After 10 years of attacks on Iraqi Christians, Monsignor Pios Cacha wonders if the ancient community's days are numbered.
"Maybe we will follow in the steps of our Jewish brothers," he says.
The priest's reference to Iraq's
Jewish population -- once a thriving community numbering in the tens of
thousands but now practically non-existent -- neatly sums up the
possible fate of Iraq's Christians.
The 2003 US-led invasion of Iraq ended Saddam Hussein's disastrous
rule, but also turned the country into a battleground between insurgents
and foreign troops, unleashing a wave of bombings and killings by
militants in which Christians were not only caught in the crossfire, but
The bloodiest single attack on the community happened on October 31,
2010, when Islamist militants killed 44 worshippers and two priests in
Baghdad's Our Lady of Salvation church.
Cacha compiled a book documenting the attack and its aftermath.
Some pictures in the book were taken soon after the assault, when
bodies including those of young children still lay in pools of blood on
the church's dusty, rubble-strewn floor. Others show later scenes
including memorials for the dead, and the wounded in hospital.
The attack "was a catastrophe for the Christians, and it broke the
back of our presence in this country," says Cacha. "It is the
catastrophe that led to emptying the country of Christians."
The UN refugee agency said thousands fled after the October 31 attack, which was claimed by Al-Qaeda.
Estimates of the number of Christians living in Iraq before 2003 vary
from more than one million to around 1.5 million. But repeated attacks
by Islamist groups pushed many to leave, and now they are estimated at
less than 500,000.
-- Churches remain targets ---
Between 2003 and May 2012, some 900 Christians were killed, while 200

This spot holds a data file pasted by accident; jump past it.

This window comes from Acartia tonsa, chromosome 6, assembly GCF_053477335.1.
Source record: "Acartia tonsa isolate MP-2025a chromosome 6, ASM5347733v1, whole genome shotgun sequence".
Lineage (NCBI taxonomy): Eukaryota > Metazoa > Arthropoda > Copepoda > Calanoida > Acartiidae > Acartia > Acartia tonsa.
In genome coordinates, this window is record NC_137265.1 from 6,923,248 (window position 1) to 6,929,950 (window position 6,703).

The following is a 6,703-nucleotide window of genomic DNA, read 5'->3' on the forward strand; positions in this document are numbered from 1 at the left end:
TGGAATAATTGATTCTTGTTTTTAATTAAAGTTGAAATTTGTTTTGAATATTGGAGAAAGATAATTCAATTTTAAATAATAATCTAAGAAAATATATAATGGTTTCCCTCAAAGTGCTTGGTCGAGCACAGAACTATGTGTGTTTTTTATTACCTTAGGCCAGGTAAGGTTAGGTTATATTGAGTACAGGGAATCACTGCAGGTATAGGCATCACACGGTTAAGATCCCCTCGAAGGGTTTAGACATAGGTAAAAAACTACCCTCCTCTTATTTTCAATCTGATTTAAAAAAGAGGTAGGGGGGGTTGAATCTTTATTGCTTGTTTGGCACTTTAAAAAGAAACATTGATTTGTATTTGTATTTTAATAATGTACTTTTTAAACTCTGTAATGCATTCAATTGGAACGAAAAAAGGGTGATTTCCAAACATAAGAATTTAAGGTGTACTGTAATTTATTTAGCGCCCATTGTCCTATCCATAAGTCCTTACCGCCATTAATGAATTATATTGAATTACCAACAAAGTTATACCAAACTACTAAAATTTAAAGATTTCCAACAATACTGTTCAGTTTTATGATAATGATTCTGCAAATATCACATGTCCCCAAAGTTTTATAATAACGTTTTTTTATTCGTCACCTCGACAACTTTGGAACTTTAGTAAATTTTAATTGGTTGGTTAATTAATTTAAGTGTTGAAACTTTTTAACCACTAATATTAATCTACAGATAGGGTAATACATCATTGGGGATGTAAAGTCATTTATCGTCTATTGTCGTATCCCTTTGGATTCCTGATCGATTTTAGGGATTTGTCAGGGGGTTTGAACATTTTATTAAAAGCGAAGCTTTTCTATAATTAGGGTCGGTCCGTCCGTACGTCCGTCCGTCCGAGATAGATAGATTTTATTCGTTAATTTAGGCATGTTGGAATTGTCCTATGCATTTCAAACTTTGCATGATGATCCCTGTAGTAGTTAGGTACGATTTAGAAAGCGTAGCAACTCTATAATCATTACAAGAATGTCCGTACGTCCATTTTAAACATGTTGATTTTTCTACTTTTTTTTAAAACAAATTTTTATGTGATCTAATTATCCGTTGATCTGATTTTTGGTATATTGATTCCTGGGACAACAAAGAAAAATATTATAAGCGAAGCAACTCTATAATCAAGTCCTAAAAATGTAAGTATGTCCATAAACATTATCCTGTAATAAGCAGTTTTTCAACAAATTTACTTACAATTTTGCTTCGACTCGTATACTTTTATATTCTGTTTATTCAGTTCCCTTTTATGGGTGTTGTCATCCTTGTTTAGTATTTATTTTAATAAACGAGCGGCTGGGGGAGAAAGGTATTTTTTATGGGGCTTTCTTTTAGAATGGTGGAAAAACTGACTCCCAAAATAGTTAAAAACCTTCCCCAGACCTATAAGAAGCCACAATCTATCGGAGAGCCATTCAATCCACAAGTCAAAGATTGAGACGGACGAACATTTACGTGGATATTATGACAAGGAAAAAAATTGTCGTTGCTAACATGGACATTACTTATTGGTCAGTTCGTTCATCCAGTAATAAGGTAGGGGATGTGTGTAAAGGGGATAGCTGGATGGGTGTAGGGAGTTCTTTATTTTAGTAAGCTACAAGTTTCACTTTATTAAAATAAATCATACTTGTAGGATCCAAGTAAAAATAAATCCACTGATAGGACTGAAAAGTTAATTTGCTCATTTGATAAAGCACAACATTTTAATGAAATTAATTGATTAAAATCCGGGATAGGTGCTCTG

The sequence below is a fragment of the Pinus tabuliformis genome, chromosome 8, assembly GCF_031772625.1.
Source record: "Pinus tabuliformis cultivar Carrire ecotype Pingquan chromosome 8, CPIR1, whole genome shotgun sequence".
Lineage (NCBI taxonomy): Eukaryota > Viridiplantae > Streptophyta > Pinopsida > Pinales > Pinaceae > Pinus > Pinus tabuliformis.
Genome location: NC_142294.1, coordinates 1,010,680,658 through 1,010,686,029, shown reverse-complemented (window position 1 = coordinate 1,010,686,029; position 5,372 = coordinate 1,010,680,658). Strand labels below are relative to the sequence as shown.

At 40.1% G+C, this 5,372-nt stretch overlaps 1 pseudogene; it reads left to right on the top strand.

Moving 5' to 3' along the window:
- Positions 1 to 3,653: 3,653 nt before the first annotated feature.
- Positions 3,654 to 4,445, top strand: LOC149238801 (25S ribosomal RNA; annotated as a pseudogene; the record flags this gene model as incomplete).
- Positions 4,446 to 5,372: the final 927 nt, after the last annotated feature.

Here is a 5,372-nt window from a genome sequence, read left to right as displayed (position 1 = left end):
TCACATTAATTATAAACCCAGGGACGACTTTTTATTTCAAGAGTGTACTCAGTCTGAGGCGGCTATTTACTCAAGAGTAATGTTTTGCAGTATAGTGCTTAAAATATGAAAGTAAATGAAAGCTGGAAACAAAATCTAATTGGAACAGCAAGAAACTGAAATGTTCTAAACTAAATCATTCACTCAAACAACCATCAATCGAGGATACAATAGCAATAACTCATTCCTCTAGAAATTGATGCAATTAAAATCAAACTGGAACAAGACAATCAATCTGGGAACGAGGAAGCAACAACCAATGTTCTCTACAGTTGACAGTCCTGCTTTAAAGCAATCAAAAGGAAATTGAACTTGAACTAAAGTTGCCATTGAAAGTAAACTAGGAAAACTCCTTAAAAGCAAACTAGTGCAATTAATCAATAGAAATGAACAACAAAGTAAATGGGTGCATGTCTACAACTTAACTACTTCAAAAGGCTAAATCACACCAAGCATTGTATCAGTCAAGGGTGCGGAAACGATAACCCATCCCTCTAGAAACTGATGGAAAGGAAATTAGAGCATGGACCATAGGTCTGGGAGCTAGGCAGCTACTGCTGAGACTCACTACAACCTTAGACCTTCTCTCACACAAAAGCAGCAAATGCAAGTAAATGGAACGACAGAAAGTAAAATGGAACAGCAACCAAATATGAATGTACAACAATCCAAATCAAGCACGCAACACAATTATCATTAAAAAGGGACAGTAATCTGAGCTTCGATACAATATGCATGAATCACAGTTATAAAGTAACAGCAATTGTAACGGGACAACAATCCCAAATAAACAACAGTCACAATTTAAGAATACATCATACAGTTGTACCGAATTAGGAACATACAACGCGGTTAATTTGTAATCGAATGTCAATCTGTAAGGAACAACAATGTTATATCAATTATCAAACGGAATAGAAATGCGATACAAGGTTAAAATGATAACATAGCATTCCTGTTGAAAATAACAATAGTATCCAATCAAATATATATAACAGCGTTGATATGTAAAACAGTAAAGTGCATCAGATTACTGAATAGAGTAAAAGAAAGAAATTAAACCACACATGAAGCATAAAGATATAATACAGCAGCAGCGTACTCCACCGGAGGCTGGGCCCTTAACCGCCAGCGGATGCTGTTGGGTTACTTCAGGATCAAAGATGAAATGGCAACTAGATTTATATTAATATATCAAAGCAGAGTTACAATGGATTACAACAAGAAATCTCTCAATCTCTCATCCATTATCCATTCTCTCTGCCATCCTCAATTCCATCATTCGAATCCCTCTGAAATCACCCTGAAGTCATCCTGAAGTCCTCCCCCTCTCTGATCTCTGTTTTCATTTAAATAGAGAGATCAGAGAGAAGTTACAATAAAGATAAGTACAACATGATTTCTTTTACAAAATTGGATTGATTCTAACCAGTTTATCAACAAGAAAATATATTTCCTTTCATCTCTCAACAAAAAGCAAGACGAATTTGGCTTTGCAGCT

were kidnapped, tortured and ultimately released for exorbitant
ransoms, according to the Iraq-based Hammurabi Organisation for Human Rights (HOHR).
Around 325,000 Christians have left their homes for other areas of Iraq, according to the organisation.
"There were 300 churches in Iraq, and now there are only 57 left.
Even those that remain are targets," according to Louis Sako,
newly-elected Patriarch of the Chaldean Catholic Church, the largest
Christian church in Iraq.
Figures at the local level are similarly bleak.
Cacha said of the 1,300 families that once frequented his church,
there are now only 400-500, while a Chaldean priest put the figure for
Christian families in the southern port city of Basra at 450, less than
half the 1,150 families in 2003.
All that despite being Christians, being among the ethnic and
religious minorities represented in the Iraqi parliament -- Christians
have one cabinet minister, five MPs, and hold provincial council seats
in Baghdad, Nineveh in the north and Basra in the south.
Apart from those cities, the community is concentrated in the Kirkuk, Dohuk and Arbil.
The vast majority are part of Sako's Chaldean Church, an Eastern Rite Church recognized by Rome which uses Aramaic, the ancient language that Jesus Christ would have spoken.
The situation in the wider Middle East region is also causing concern for Christians and other minorities as
Islamists take an increasingly tighter grip on power following the Arab
"The coming years will be very difficult for Christian groups in the
Middle East and the Arab world. There will be challenges for how to
secure them and protect their rights, privacy of religion and
traditions," said Saad Sirop Hanna of Mar Yusuf Church in central
"I don't know how mature the political leaders and politicians of the
Arab Spring are to understand this challenge," he said, also expressing
fears that Christians could get caught up in a conflict between Sunni
and Shiite Muslims.
The future of Iraq's Christian community ultimately hinges on whether the current lack of security and jobs can be resolved.
"Many Christian youth want to emigrate, and when I ask them why, they
say, 'Give us jobs to live and safety to stay,' and that is something I
cannot answer," said former migration minister Pascal Wardeh, who now
heads the HOHR.
If the violence and instability continues, it risks driving the
once-thriving Christian population, like Iraq's Jews, out of the country
and into the history books.